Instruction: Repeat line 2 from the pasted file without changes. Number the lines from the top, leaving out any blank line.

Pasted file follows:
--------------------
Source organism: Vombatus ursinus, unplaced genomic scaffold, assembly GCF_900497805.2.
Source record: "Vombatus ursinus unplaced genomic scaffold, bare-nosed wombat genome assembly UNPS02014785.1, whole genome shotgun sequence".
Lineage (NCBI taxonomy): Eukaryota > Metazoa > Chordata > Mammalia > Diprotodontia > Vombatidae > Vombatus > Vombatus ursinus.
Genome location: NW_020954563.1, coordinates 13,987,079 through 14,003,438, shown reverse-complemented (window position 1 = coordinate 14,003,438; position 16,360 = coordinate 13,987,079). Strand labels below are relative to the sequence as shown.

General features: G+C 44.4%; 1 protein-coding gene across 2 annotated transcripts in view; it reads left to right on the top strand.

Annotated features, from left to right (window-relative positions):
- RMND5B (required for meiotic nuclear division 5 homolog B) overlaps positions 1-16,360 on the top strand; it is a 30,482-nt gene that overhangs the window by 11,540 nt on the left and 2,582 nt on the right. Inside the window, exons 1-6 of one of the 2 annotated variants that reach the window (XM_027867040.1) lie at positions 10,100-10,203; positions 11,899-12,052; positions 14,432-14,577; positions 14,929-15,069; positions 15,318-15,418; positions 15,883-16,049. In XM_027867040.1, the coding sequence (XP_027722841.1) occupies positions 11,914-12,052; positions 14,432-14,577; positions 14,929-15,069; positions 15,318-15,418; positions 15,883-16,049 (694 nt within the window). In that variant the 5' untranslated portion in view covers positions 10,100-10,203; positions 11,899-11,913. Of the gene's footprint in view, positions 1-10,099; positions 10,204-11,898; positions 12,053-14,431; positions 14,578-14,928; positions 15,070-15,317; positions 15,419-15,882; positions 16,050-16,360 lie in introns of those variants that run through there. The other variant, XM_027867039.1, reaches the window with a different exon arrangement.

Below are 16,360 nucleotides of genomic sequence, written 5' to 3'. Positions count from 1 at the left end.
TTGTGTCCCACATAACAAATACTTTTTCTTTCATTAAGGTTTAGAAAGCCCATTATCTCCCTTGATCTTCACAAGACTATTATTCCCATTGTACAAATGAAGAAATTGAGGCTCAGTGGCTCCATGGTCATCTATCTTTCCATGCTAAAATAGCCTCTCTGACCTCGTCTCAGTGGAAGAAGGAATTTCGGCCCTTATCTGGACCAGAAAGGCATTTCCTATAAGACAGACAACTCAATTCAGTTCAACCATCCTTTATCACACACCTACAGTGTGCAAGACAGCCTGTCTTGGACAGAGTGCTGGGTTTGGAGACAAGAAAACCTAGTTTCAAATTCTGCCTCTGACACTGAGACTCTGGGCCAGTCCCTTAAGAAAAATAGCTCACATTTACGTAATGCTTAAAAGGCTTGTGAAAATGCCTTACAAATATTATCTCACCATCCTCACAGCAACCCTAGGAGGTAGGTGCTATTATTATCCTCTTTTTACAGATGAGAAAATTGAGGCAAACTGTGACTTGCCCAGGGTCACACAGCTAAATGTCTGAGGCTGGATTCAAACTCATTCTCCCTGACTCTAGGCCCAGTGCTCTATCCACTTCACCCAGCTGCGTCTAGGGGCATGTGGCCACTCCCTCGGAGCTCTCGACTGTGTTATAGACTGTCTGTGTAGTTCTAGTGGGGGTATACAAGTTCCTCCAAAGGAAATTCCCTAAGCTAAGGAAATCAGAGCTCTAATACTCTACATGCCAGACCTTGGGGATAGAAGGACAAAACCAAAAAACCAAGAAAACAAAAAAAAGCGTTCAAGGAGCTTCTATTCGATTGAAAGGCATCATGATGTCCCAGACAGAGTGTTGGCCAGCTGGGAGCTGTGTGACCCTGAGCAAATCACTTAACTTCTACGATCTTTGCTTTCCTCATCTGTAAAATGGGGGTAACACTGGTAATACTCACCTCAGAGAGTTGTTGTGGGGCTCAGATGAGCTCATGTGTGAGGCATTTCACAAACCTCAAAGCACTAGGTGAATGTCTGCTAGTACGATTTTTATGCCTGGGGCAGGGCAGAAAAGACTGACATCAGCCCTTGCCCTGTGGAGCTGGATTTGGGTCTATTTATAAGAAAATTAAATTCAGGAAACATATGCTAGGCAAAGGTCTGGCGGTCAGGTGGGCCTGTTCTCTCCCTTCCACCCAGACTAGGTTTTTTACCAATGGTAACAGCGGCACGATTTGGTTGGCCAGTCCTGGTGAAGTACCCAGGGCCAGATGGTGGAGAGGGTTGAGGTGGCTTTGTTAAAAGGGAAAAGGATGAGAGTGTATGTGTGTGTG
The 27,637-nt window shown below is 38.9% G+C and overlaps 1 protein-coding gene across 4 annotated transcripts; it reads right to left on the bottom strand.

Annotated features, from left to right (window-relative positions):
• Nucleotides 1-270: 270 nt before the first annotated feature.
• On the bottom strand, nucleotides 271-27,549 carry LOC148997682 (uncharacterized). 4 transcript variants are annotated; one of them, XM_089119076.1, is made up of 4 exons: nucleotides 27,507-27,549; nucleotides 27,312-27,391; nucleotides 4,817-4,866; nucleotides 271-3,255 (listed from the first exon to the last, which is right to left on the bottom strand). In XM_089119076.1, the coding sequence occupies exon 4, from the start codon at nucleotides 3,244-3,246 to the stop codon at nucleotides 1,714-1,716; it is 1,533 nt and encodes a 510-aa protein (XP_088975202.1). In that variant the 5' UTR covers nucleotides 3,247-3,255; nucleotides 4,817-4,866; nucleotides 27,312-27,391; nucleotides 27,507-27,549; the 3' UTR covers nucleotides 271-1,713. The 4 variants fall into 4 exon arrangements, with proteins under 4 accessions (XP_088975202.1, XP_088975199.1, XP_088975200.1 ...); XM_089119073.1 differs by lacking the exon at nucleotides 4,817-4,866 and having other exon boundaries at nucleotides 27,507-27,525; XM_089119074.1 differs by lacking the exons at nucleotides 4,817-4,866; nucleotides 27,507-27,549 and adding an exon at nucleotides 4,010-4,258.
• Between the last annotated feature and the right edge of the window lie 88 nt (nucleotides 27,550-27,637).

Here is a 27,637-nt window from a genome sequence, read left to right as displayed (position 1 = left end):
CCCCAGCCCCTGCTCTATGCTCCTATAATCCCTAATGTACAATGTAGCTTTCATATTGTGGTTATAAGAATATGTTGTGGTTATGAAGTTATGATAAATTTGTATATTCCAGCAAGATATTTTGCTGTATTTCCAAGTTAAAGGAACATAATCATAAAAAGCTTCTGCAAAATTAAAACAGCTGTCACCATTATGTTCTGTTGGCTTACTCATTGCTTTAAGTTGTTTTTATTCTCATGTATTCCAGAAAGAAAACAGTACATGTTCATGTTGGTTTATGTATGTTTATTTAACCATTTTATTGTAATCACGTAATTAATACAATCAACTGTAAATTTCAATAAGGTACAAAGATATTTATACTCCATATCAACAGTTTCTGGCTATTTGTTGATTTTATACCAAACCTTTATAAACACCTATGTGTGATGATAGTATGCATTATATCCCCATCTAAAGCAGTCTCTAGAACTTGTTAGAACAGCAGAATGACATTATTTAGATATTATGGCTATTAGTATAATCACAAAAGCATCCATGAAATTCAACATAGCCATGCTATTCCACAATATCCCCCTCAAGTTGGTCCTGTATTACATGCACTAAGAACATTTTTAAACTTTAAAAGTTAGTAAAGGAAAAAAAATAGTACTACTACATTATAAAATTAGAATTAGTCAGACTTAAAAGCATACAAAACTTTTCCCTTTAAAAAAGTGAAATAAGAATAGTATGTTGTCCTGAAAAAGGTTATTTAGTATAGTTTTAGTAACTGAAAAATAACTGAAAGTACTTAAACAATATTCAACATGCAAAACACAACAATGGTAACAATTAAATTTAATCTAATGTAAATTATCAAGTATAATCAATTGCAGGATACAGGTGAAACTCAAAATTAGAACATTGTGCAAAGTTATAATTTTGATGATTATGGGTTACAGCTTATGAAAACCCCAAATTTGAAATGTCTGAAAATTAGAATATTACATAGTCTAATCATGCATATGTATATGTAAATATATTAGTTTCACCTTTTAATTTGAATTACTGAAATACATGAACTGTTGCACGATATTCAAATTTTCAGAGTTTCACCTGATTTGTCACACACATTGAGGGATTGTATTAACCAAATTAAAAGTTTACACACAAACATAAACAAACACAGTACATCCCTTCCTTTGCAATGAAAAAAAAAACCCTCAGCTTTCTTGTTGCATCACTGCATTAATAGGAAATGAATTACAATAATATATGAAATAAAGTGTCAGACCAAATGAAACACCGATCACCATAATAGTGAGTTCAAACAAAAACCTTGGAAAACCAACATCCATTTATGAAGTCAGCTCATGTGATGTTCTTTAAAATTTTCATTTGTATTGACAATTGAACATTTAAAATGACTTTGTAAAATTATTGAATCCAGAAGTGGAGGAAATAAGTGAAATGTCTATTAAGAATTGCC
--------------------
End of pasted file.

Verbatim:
Source record: "Vombatus ursinus unplaced genomic scaffold, bare-nosed wombat genome assembly UNPS02014785.1, whole genome shotgun sequence".